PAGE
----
If you go into a travel nursing assignment hoping to “survive”, then you’re looking at it the wrong way; travel nursing is an opportunity to thrive – in your career and for your own personal enrichment. Here are six ways you can thrive during your travel nursing assignment:
1. Don’t wait until the last minute to find housing
Having your housing figured out at least a week ahead of time is always best – don’t wait until the last minute. Issues and problems can arise (Murphy’s law has been known to strike), so being prepared in advance will help you through any unforeseen situations affecting your lodging.
2. Spend a little time researching things to do in your new city
Check out TripAdvisor and travel blogs. Look up the city website itself where you’ll find links to museums, galleries, and events. Google “Things to do in [your city]” or get even more specific with “Things to do this weekend in [your city].” These searches will yield a variety of results to help you find what interests you. If not, you can get insight you won’t find online by speaking to local shop owners, which is especially helpful if you want to know what the locals do for fun.
3. Get outside
Once you’ve researched, go out and do! You’re in a new environment, which may be very different from your own. There’s much more to experience beyond the four walls of your hospital. Go for a hike, walk, or bike ride around and familiarize yourself with your new (albeit temporary) home. This said, always be aware of your surroundings and never get complacent. Safety first!
4. Expect the unexpected
Don’t go into an assignment with strongly held expectations because you’ll likely be let down. Expect the unexpected and enjoy that as part of the job. Understand that each hospital/city/staff/department is going to have its own way of doing things. You are there to adapt to their way of life and to provide a service – and of course, to experience something new for yourself.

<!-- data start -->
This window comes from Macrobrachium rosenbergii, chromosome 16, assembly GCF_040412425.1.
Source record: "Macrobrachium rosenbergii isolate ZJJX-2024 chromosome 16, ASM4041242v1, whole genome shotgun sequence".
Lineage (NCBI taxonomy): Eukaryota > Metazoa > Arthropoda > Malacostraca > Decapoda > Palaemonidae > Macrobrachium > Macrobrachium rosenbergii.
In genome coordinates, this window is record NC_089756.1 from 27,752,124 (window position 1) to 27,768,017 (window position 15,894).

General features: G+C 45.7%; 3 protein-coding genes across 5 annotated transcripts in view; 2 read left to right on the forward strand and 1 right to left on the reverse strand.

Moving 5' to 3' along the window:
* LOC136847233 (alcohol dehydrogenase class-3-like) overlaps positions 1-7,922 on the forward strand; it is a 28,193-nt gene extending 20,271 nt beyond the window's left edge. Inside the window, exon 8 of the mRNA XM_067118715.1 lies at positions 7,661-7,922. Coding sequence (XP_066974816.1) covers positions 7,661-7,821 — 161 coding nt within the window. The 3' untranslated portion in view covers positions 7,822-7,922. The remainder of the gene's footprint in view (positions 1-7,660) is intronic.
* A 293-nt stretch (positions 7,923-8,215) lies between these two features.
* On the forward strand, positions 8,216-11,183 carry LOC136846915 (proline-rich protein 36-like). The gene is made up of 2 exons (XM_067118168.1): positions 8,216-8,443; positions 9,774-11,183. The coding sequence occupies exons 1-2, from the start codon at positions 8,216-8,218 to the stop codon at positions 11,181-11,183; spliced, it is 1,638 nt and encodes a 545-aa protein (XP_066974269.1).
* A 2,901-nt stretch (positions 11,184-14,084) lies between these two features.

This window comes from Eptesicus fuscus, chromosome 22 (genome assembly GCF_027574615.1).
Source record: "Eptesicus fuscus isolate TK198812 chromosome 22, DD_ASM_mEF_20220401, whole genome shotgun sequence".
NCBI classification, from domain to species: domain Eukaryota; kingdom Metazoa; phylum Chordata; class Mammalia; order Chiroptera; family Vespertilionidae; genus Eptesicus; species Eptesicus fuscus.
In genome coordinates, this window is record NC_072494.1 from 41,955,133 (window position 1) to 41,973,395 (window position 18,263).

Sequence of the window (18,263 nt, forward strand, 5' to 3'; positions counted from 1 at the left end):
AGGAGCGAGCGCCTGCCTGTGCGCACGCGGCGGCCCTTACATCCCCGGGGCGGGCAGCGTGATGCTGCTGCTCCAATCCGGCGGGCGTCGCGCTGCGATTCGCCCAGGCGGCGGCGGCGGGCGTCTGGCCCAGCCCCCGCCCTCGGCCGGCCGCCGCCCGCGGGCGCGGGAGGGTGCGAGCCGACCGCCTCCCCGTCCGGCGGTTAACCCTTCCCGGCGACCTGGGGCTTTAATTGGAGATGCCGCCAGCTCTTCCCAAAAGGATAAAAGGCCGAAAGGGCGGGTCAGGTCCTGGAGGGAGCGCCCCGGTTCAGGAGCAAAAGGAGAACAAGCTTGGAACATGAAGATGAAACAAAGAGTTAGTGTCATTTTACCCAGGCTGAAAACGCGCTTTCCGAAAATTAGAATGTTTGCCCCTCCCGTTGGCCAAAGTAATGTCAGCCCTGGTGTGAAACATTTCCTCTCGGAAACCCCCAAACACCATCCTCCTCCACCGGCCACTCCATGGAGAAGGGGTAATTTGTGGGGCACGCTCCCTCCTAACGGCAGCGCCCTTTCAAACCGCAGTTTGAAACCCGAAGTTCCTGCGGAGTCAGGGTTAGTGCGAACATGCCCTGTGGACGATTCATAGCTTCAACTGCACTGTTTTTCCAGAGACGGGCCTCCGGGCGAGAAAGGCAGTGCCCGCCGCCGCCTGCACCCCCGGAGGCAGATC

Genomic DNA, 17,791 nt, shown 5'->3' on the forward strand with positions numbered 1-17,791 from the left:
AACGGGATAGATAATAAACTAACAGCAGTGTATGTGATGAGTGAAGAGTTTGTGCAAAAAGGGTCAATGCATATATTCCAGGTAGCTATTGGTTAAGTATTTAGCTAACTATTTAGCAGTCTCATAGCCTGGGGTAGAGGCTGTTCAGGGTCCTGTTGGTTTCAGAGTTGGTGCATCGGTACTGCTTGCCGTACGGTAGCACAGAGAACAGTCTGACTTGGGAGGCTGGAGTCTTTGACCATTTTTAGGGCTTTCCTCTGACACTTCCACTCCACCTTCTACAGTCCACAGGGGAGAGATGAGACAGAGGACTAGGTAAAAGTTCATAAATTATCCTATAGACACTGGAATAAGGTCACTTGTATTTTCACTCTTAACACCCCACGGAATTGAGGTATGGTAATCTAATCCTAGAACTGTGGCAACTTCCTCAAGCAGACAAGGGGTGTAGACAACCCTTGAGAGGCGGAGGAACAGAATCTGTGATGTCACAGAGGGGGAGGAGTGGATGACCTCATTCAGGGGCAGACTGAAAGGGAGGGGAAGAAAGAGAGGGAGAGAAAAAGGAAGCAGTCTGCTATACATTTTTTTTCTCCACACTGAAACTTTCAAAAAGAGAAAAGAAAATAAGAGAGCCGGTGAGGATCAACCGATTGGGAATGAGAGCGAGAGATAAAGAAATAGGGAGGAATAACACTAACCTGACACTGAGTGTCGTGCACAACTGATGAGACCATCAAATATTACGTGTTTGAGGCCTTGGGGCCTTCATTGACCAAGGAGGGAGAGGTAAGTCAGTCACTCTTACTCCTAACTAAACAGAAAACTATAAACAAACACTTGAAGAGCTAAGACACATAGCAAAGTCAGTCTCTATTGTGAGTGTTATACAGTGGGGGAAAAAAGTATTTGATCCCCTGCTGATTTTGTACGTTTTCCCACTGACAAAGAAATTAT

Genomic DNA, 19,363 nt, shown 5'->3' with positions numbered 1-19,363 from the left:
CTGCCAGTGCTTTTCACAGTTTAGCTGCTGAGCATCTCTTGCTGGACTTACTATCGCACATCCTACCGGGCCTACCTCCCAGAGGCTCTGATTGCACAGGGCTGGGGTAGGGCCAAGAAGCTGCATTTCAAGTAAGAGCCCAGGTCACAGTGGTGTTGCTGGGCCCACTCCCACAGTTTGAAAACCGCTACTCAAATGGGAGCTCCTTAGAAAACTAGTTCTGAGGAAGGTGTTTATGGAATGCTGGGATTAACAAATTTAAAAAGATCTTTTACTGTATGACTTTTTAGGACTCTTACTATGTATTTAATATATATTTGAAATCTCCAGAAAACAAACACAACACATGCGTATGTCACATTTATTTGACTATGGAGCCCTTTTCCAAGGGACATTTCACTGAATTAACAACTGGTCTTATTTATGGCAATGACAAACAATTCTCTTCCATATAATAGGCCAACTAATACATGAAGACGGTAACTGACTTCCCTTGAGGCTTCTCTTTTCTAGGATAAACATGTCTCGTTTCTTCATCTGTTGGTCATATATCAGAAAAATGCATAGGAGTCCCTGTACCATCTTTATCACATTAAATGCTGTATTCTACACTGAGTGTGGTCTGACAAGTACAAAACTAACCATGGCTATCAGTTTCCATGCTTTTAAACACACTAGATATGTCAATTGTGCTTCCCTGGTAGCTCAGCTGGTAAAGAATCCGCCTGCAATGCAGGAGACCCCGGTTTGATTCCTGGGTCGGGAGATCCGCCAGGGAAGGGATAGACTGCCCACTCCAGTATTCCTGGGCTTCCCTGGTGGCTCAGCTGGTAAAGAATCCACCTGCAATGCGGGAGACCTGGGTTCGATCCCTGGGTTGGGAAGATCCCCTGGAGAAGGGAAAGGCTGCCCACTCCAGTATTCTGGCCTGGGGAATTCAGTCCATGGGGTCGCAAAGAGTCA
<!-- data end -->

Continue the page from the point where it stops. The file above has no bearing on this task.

5. Take things in stride
Housing isn’t the only area of travel nursing where issues tend to surface. Every travel opportunity is a new experience, so take everything in stride (when possible). Encounter a difficult case manager or conflicting staff personalities? Don’t let “hospital drama” in general throw you off your game. Remember what you’re there for: to take care of patients and have new career experiences. You touch patient lives every day, and your attitude can reflect in your patient care. However, this does not mean you have to keep your feelings to yourself. If you feel overwhelmed or have an issue with your facility, explain in an effective manner to your recruiter, and give the hospital a chance to correct the issue.
6. Remember that you’re not alone
Don’t forget you are part of a company – you are not just an employee of your travel nursing agency during your 13 weeks, but you are a vital part of the team. While you may be in a different part of the country, you have a whole team of support behind you, and you’re not on an island. If you ever feel uncomfortable or have a question during your assignment, contact your recruiter, and you’ll have the strength of an entire organization at your disposal.
A final piece of advice
Don’t forget there’s something to learn with every new travel situation. Don’t let your past experiences dampen your future ones. Travel nursing offers the privileges of career freedom and personal growth – take every opportunity you can to thrive during your next travel nursing assignment!